Column: How do you outline ‘out of doors recreation’? | Outdoor


Last June I had the pleasure of staffing the WY Outdoor Recreation Office booth at Trailfest in Kendrick Park. Nestled between the Bighorn National Forest and the Trout Unlimited tents, local Pathfinder Bruce Scigliano and I spent the day hanging out with residents of Sheridan County, visitors from across the country who had come to take part in Dead Swede Weekend, and a shocking number of people who did speak had moved to Sheridan County in the previous 12 months.

As we set up our tent, table, demonstrations, information, and loot, Bruce posed a philosophical question: “How do you define outdoor recreation?” Since I’m generally a fast talker and slow thinker, I replied, “Well, that’s easy After all, I’ve spent seven years in the outdoor recreation retail industry and another five years programming and teaching outdoor recreation/education/leadership courses. I’m also an outdoor columnist for a well-known and widely read publication; Of course, I know how to define outdoor recreation.

As soon as the words left my mouth, I realized that maybe pinning it down wasn’t that easy. As residents of Wyoming and the Rocky Mountain region, we all have a pretty solid understanding of what outdoor activities are: hiking, camping, mountain biking, fishing, kayaking, skiing, snowmobiling, etc. And of course, any recreation that takes place indoors is like that off the table.

But then there’s this huge gray area. Over the last ten years I have spent countless hours watching youth baseball, soccer and football. Are these outdoor recreation? How about golfing, strolling the city’s pathways, swimming in the Kendrick Pool, gardening or playing tennis indoors or outdoors? The day before Trailfest, I attended NutBall, the Center for a Vital Community’s (CVC) annual outdoor fundraiser. Would this loosely regulated, 14-hole, competitive, team-based, absurd activity count?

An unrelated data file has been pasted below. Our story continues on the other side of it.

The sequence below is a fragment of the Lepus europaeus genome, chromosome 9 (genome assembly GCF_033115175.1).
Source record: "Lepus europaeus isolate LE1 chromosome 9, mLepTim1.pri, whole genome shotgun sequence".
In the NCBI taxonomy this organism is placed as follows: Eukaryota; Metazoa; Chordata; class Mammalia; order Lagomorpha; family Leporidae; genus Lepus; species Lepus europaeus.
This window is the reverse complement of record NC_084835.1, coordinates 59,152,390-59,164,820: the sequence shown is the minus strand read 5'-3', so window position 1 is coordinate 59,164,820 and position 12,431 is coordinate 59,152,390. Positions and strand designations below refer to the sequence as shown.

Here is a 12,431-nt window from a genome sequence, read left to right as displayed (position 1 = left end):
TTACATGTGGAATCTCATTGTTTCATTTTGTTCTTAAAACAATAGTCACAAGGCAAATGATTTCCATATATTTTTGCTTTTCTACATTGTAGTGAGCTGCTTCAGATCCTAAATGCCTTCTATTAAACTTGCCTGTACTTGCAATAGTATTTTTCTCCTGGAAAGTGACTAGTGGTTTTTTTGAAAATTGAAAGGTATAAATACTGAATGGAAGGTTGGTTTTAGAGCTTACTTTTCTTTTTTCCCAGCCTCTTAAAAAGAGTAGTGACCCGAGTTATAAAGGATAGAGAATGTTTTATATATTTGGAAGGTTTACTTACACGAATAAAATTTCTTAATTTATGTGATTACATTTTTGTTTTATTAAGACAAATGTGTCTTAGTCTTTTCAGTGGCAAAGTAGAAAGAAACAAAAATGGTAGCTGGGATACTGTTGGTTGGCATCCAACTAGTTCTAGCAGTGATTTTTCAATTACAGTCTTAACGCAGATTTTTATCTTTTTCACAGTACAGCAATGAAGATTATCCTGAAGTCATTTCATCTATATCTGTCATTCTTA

Mid-June came and I found myself at CampFIRE, the CVC’s annual leadership camp, and the question popped into my head again. Mountain biking, of course a yes. But Gagaball? I’m not sure. canoeing? Certainly. balloon day? One could argue either way. rock climbing? No question. Amateur outdoor theater? I’ll say no, but could possibly be persuaded.

I did some Google research and found that, as simple as it may seem on the surface, there are no two official agencies that define outdoor recreation in the same way or through the same activities. In fact, most organizations don’t bother to define it at all. Why should they? We all know what it is, right?

Whatever outdoor recreation is or isn’t, the US Department of Commerce’s Bureau of Economic Analysis offers some impressive statistics on the industry’s impact on our state of Cowboy’s economy. According to their 2021 Outdoor Recreation Satellite Account (ORSA) report, outdoor recreation represented $1.5 billion, or 3.6%, of the state’s GDP (up from $1.2 billion, or 3.4%, in 2020 ).

Employment in this sector also saw an increase from 14,187 to 15,285 jobs, accounting for 5.4% of the state’s total employment. Since 2020, outdoor recreation employment in Wyoming has increased by 18.4% compared to a 13.1% increase in the United States.

Snow activities in Wyoming saw an increase in value added of $108,258, which ranked us 12th in terms of value added. And RV, motorcycle and ATV rides, rock climbing, equestrian, bicycling, and recreational flying also saw steady increases across the board, contributing overall to $166,423 in value added, or an 11% increase over 2020. If you really want to dig into the numbers yourself, visit, type “orsa” in the search bar, and dive in.

Regardless of how you define it, it’s important to recognize and appreciate that outdoor recreation accounts for almost 4% of our state’s GDP and employs over 5% of our population. Wyoming State Parks, Historic Sites & Trails, the Wyoming Outdoor Recreation Office, and local and statewide outdoor-related businesses and non-profit organizations deserve our recognition for their efforts.

If you’re looking for a fun, non-political, yet lively discussion for tomorrow’s Christmas dinner, see what your friends and family have to say about the definition of outdoor recreation. I would like to hear your results. I wish you all a Merry Christmas and a happy and adventurous 2023!

Julia Greer is a member of the Wyoming State Parks & Cultural Resources Commission.